If the amount of energy expended was the same between the two groups (walking and running), then the health benefits were comparable
fred
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Re: High- vs Low-intensity exercise

Postby fred » Mon 08 Apr 2013 11:21

Walking seems to do even better than running in this study :

Running significantly reduced risk for first-time hypertension 4.2 percent and walking reduced risk 7.2 percent.
Running reduced first-time high cholesterol 4.3 percent and walking 7 percent.
Running reduced first-time diabetes 12.1 percent compared to 12.3 percent for walking.
Running reduced coronary heart disease 4.5 percent compared to 9.3 percent for walking.
overkees
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Re: High- vs Low-intensity exercise

Postby overkees » Mon 08 Apr 2013 11:37

They all say little to nothing if there is no difference made between nosebreathing or mouthbreathing.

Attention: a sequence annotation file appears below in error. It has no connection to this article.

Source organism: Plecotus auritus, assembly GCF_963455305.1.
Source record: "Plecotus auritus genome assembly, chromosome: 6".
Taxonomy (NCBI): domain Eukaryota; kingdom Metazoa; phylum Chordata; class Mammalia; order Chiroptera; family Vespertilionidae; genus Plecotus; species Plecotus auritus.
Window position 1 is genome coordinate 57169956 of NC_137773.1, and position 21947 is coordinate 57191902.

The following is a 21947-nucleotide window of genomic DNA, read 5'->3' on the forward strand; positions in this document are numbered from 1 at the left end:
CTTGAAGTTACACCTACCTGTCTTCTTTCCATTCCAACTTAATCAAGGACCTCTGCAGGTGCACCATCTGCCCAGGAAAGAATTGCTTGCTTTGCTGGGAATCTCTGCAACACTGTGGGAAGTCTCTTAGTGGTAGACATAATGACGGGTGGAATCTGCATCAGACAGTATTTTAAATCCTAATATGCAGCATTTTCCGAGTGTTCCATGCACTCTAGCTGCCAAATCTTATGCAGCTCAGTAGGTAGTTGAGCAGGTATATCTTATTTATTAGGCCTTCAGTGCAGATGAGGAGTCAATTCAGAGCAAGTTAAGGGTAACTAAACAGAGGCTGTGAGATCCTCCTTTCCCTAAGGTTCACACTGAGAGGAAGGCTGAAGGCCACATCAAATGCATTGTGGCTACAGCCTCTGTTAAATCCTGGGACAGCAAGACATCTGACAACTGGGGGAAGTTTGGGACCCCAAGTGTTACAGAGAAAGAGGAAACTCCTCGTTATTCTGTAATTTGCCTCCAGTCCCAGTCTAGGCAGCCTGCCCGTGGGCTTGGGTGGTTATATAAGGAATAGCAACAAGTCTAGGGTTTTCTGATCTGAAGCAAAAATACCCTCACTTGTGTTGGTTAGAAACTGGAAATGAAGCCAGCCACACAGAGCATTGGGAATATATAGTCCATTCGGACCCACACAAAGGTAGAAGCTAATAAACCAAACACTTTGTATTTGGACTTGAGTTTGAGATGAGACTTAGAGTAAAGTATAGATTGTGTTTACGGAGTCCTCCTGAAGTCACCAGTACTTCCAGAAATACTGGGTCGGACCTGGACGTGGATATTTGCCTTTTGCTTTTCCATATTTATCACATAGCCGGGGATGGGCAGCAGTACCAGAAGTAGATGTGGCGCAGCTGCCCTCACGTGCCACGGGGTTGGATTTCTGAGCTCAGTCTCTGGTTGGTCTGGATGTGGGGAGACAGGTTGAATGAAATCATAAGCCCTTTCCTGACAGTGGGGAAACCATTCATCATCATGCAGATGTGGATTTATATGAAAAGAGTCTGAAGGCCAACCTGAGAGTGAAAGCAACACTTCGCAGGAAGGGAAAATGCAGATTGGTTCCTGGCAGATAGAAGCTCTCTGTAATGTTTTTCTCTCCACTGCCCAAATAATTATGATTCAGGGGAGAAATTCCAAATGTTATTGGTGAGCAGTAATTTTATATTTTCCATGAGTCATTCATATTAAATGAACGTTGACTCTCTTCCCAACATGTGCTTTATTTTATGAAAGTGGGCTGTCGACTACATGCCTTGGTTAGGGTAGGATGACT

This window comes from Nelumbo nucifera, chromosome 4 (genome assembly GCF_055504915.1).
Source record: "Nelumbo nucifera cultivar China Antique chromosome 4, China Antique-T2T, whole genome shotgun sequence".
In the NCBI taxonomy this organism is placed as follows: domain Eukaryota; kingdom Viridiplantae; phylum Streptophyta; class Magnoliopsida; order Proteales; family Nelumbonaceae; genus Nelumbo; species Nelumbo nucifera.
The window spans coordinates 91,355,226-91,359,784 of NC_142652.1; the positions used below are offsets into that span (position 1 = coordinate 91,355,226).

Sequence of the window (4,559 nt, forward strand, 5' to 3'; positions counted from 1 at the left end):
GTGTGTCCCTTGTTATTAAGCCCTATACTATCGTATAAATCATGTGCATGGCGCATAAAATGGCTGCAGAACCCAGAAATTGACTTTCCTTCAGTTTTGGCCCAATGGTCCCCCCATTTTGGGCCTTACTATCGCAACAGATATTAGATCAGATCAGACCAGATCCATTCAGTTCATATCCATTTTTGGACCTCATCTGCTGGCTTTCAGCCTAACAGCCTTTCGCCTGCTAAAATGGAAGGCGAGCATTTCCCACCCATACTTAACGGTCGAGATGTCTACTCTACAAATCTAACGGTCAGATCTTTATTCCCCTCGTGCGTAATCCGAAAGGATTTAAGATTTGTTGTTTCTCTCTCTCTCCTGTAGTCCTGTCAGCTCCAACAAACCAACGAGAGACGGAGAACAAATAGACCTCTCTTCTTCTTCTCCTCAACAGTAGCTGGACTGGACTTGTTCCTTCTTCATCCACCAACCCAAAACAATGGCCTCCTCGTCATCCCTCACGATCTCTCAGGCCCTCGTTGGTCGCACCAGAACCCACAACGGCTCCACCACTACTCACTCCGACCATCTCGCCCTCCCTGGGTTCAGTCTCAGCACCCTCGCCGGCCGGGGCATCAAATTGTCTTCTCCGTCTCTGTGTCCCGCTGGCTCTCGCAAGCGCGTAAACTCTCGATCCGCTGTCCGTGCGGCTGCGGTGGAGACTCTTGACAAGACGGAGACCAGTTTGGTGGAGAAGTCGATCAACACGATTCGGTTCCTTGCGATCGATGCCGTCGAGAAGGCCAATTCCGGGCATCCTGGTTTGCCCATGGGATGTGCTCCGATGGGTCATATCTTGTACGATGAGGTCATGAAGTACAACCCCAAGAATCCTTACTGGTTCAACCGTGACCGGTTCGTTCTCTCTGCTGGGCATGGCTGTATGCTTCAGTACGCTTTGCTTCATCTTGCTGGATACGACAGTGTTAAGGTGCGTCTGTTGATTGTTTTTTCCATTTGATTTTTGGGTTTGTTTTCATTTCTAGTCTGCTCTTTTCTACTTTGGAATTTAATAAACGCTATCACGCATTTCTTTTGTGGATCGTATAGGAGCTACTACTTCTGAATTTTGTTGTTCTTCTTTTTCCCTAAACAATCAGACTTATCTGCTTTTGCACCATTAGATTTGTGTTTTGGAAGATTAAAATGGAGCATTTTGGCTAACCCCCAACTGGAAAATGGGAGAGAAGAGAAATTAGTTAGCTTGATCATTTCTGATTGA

dime
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Re: High- vs Low-intensity exercise

Postby dime » Mon 08 Apr 2013 11:47

Yeah as long as you have the time to spend on walking, I also feel it's better.
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RRM
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Re: High- vs Low-intensity exercise

Postby RRM » Tue 09 Apr 2013 10:13

overkees wrote:They all say little to nothing if there is no difference made between nosebreathing or mouthbreathing.
Did you come across studies showing actual beneficial health effects of nosebreathing over mouthbreathing in running / walking?
overkees
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Re: High- vs Low-intensity exercise

Postby overkees » Tue 09 Apr 2013 17:09

Sadly, no. There is just too little research done at this terrain. There is however enough research that clearly indicates this is a no brainer. I will try to make a very broad summary of CO2 and its effects in the human body very soon, first I've still got examanations. There are, however, alot of eyeopeners.
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Mr. PC
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low level exercise

Postby Mr. PC » Sat 18 May 2013 18:06

I'm constantly getting low level excersie, walking all day, 'on my feet' while teaching. During the 8 hour day I probably spend 5 hours walking, 1 hour standing, and 2 hours sitting. But I notice when I do a little running, or play soccer with my boys, my mood increases dramatically.